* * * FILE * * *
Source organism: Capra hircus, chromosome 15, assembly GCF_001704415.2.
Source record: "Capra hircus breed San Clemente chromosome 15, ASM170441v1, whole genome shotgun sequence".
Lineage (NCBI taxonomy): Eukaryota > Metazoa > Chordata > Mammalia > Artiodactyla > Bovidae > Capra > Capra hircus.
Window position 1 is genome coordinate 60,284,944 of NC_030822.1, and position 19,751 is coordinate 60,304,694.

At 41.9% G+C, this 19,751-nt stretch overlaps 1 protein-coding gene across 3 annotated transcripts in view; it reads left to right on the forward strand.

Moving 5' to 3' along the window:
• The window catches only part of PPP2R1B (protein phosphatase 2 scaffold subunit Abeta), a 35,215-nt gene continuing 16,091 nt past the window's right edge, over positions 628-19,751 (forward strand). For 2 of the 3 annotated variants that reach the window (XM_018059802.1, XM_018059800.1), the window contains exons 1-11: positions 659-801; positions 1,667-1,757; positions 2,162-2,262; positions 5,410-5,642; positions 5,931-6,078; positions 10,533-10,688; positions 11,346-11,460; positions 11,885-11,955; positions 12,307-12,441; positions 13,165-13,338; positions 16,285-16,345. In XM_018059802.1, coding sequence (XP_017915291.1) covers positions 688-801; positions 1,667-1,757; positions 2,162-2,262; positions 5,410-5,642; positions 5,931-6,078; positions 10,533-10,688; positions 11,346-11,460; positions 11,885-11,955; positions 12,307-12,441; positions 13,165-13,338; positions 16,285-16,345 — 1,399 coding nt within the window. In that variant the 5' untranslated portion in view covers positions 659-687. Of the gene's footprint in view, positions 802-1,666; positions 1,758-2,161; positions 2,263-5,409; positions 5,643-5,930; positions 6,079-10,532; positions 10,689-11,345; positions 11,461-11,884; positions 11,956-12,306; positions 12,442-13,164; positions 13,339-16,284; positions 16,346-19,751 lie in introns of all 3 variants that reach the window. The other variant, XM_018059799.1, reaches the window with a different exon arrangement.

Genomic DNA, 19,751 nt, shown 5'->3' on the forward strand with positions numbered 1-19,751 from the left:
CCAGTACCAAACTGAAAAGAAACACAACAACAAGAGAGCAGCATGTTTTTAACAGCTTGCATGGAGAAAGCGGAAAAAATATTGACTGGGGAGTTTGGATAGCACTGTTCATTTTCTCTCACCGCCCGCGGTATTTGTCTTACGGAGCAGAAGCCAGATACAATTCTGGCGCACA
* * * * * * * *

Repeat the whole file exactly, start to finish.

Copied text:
Source organism: Capra hircus, chromosome 15, assembly GCF_001704415.2.
Source record: "Capra hircus breed San Clemente chromosome 15, ASM170441v1, whole genome shotgun sequence".
Lineage (NCBI taxonomy): Eukaryota > Metazoa > Chordata > Mammalia > Artiodactyla > Bovidae > Capra > Capra hircus.
Window position 1 is genome coordinate 60,284,944 of NC_030822.1, and position 19,751 is coordinate 60,304,694.

At 41.9% G+C, this 19,751-nt stretch overlaps 1 protein-coding gene across 3 annotated transcripts in view; it reads left to right on the forward strand.

Moving 5' to 3' along the window:
• The window catches only part of PPP2R1B (protein phosphatase 2 scaffold subunit Abeta), a 35,215-nt gene continuing 16,091 nt past the window's right edge, over positions 628-19,751 (forward strand). For 2 of the 3 annotated variants that reach the window (XM_018059802.1, XM_018059800.1), the window contains exons 1-11: positions 659-801; positions 1,667-1,757; positions 2,162-2,262; positions 5,410-5,642; positions 5,931-6,078; positions 10,533-10,688; positions 11,346-11,460; positions 11,885-11,955; positions 12,307-12,441; positions 13,165-13,338; positions 16,285-16,345. In XM_018059802.1, coding sequence (XP_017915291.1) covers positions 688-801; positions 1,667-1,757; positions 2,162-2,262; positions 5,410-5,642; positions 5,931-6,078; positions 10,533-10,688; positions 11,346-11,460; positions 11,885-11,955; positions 12,307-12,441; positions 13,165-13,338; positions 16,285-16,345 — 1,399 coding nt within the window. In that variant the 5' untranslated portion in view covers positions 659-687. Of the gene's footprint in view, positions 802-1,666; positions 1,758-2,161; positions 2,263-5,409; positions 5,643-5,930; positions 6,079-10,532; positions 10,689-11,345; positions 11,461-11,884; positions 11,956-12,306; positions 12,442-13,164; positions 13,339-16,284; positions 16,346-19,751 lie in introns of all 3 variants that reach the window. The other variant, XM_018059799.1, reaches the window with a different exon arrangement.

Genomic DNA, 19,751 nt, shown 5'->3' on the forward strand with positions numbered 1-19,751 from the left:
CCAGTACCAAACTGAAAAGAAACACAACAACAAGAGAGCAGCATGTTTTTAACAGCTTGCATGGAGAAAGCGGAAAAAATATTGACTGGGGAGTTTGGATAGCACTGTTCATTTTCTCTCACCGCCCGCGGTATTTGTCTTACGGAGCAGAAGCCAGATACAATTCTGGCGCACA